Sunday, April 14, 2013

David! The Bilge Stinks!

David!  The bilge stinks!  It smells like sewage up here!

I know that when Pam uses my proper first name, I'm in trouble.  But at least she didn't use my middle name.   If she says "David Michael!" then I know I'm really in for it.

Drift Away has three bilges.  The middle bilge is the deepest, and that's the bilge pump that does all the work.  If that one stops working, the forward bilge pump takes over.  If that one can't handle it, we're sinking and should just get off the boat.

"I'll go in the engine room and turn on the bilge manually.  Listen to see if it works, OK?", I asked.


So I went to the engine room and hit the manual override.  I waited about 30 seconds and then went upstairs and asked if she heard anything.   Negatory.   Sigh.

So I pulled the carpets off the middle bilge and pulled off the cover.  WHAT IS THAT STENCH!   YUCK!

I grabbed a light and peered down into what we boaters affectionately refer to as primordial soup.  Most life forms on earth today were formed in primordial soup, the bilge water of someone's boat.  I dropped in my submersible pump (always have one of these on board) and pumped it out a port window.  I'm assuming all the fish and fowl in the Golden Isles moved on to South Carolina.

It didn't make it look any better.  But I could see the bilge pump and float switch.

Luckily, I have many spare parts on Drift Away, including a bilge pump.  For my non-boater friends, marine parts are much, much more complicated and more expensive than comparable parts you'd buy at the hardware store.  This is because they are made of special materials and carefully designed so that they will last days, if not weeks before needing replacement.  But if you're a serious boater, you must have spare parts.

I removed the old pump, carefully depositing it in a waste basket right from the bilge so the yucky stuff (that's the technical term for whatever that slime is) didn't try to crawl away.   I hooked up the replacement and tested it.  Nothing.  I got out my multimeter and checked, and I had power at the electrical connector strip.  That meant that if the strip has power, and the pump is OK, it's the float switch that's bad.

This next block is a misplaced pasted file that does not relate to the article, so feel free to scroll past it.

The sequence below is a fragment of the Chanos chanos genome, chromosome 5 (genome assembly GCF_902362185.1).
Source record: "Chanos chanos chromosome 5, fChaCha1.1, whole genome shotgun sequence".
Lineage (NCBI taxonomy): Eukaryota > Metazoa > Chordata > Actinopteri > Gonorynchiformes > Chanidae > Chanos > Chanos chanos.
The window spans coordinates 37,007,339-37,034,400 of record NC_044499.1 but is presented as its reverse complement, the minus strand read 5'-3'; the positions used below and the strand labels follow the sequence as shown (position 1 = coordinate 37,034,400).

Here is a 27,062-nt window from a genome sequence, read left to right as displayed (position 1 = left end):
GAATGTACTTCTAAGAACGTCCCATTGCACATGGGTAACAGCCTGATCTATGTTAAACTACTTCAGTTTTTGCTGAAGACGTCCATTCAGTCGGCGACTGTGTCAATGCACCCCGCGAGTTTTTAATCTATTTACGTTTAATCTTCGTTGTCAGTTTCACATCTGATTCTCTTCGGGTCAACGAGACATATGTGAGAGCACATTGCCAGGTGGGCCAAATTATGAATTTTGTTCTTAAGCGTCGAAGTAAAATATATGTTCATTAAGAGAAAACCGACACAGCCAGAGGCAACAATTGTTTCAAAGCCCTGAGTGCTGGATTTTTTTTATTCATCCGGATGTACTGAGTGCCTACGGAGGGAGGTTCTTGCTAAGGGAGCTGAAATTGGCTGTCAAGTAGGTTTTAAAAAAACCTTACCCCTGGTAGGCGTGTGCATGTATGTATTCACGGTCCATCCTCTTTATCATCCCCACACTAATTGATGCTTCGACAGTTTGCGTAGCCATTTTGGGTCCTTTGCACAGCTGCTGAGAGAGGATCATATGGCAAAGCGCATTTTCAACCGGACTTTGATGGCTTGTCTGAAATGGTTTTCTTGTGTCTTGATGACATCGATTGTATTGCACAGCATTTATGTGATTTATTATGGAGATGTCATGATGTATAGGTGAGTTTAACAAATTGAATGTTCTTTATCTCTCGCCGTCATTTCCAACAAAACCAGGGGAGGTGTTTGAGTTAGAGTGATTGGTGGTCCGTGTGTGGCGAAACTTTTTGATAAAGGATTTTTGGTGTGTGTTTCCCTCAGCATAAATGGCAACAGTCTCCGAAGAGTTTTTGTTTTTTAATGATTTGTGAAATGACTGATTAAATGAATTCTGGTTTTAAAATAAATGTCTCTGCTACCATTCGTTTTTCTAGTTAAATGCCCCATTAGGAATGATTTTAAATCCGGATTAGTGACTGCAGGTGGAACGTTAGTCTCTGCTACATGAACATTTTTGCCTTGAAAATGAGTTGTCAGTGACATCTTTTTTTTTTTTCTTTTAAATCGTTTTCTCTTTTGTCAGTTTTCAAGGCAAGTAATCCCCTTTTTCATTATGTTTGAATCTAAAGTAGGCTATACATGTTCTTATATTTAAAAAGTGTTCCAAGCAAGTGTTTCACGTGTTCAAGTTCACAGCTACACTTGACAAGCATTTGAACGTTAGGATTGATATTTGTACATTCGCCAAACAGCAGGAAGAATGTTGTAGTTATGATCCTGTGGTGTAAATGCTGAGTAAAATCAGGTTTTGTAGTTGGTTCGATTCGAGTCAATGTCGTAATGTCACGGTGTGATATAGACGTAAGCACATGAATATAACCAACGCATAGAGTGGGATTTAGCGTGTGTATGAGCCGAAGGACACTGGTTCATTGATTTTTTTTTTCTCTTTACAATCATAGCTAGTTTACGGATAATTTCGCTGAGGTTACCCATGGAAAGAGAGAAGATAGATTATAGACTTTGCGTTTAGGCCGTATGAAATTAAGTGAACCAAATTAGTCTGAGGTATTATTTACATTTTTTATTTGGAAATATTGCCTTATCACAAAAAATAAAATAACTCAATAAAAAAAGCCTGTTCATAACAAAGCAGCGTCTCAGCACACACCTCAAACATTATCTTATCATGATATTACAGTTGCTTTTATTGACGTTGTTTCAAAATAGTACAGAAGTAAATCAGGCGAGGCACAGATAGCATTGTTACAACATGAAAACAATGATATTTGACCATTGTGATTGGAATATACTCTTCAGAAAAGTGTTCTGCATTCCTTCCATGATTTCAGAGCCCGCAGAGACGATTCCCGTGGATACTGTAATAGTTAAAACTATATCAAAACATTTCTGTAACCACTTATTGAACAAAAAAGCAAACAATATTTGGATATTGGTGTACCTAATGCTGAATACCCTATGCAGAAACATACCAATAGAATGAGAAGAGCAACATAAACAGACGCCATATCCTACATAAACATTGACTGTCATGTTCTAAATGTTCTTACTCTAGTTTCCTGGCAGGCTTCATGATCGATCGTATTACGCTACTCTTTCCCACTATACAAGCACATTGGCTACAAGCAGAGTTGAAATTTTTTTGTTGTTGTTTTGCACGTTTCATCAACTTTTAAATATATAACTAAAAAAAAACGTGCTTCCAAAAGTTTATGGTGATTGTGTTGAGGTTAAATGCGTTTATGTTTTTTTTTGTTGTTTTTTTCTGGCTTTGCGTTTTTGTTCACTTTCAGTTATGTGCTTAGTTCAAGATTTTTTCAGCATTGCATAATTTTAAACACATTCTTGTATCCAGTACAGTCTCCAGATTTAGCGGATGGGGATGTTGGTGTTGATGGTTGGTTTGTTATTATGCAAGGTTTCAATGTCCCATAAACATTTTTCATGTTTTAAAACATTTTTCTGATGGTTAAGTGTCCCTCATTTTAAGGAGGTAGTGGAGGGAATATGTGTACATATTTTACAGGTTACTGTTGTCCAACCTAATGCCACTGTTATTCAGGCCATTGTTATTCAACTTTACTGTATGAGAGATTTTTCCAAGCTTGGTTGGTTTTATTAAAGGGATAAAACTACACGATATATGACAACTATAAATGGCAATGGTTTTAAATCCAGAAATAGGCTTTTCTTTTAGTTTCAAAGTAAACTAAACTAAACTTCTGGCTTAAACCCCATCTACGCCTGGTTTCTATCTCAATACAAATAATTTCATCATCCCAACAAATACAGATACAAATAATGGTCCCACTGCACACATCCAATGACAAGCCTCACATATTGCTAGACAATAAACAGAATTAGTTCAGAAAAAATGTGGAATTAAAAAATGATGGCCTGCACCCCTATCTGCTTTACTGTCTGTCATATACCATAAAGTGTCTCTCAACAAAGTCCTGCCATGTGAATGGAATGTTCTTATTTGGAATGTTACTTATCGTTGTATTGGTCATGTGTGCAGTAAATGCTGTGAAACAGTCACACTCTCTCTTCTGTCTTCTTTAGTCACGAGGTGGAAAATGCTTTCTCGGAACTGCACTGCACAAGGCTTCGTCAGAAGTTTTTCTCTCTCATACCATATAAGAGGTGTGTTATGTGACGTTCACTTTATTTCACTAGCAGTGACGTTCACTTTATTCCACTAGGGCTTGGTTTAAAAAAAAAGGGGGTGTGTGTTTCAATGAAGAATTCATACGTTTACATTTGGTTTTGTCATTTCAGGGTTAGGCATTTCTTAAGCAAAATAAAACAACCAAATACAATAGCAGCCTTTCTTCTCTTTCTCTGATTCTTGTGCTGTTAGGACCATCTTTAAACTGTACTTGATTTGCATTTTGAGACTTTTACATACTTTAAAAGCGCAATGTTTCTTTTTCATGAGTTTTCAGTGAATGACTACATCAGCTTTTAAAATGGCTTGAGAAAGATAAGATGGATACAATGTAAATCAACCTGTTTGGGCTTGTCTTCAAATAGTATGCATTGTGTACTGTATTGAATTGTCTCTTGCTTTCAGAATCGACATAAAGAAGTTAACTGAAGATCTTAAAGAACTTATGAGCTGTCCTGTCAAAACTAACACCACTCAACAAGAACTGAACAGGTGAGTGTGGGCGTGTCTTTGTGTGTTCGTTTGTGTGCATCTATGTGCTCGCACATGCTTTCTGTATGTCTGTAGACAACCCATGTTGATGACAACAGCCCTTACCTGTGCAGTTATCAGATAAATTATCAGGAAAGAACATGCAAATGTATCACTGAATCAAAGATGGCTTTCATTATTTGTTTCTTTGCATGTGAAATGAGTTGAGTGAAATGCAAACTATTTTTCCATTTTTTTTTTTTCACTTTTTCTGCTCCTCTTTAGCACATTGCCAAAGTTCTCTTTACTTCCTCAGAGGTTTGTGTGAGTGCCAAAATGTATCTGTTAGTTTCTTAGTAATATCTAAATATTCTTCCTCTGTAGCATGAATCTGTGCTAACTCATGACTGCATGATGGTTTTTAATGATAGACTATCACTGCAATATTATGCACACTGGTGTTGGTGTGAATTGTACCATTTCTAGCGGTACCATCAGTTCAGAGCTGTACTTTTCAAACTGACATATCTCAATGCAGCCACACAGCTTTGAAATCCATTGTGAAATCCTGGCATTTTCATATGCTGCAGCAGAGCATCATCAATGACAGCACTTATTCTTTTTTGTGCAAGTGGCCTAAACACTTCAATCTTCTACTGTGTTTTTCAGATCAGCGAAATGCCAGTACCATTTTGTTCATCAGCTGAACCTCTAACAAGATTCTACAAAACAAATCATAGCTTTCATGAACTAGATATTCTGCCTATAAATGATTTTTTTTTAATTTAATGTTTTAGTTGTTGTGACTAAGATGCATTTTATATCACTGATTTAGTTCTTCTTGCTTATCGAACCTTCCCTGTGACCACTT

I did not have a spare switch.  So I hied myself off to West Marine for a new one, and then to the dog park to give the dogs some play time, and then back to the boat where I replaced the switch.   I hooked everything up and tested it dry, and it worked.

So I dropped everything in the soup and hooked the pump up to the discharge hose.  It all works fine now, and we should be worry free for days, if not weeks.

By the way, if you're outfitting your boat with tools, let me make a few suggestions.  These have saved me much time and aggravation, and this little project is a classic case of why it's good to have cool stuff like this.

Electrical connectors.  You can't have too many of these, of all sizes.  Buy an assortment so you can connect something to anything.

From top to bottom- metal cutters, ratcheting crimper, wire stripper.  Do NOT buy the usual piece of crap wire stripper.  Buy something that doesn't bend.

The ratcheting crimper is a must have for making tight electrical connections.  This one is from West Marine, and has five sets of jaws that will crimp almost anything on a boat except cat5.  I don't even know what two of them do, it's so cool.

Now if you'll excuse me, something small, black, and slimy just slithered past.  I need to find it before it mutates.


  1. I want to know why your manual switch didn't work ?
    It should go directly to the pump and bypass the float switch.

    Bill Kelleher

    1. Hi Bill,

      I guess I left out a big chunk of info.

      I installed Rule bilge pumps with built-in float switches. That was a huge mistakes. Those Rules are pieces of junk. NEVER buy a Rule with built-in switches. They fail with regularity.

      Rather than replace the whole pump (for the third time) when the switch failed, I simply installed a float switch on the manual circuit. So when the switch failed, it didn't work at all.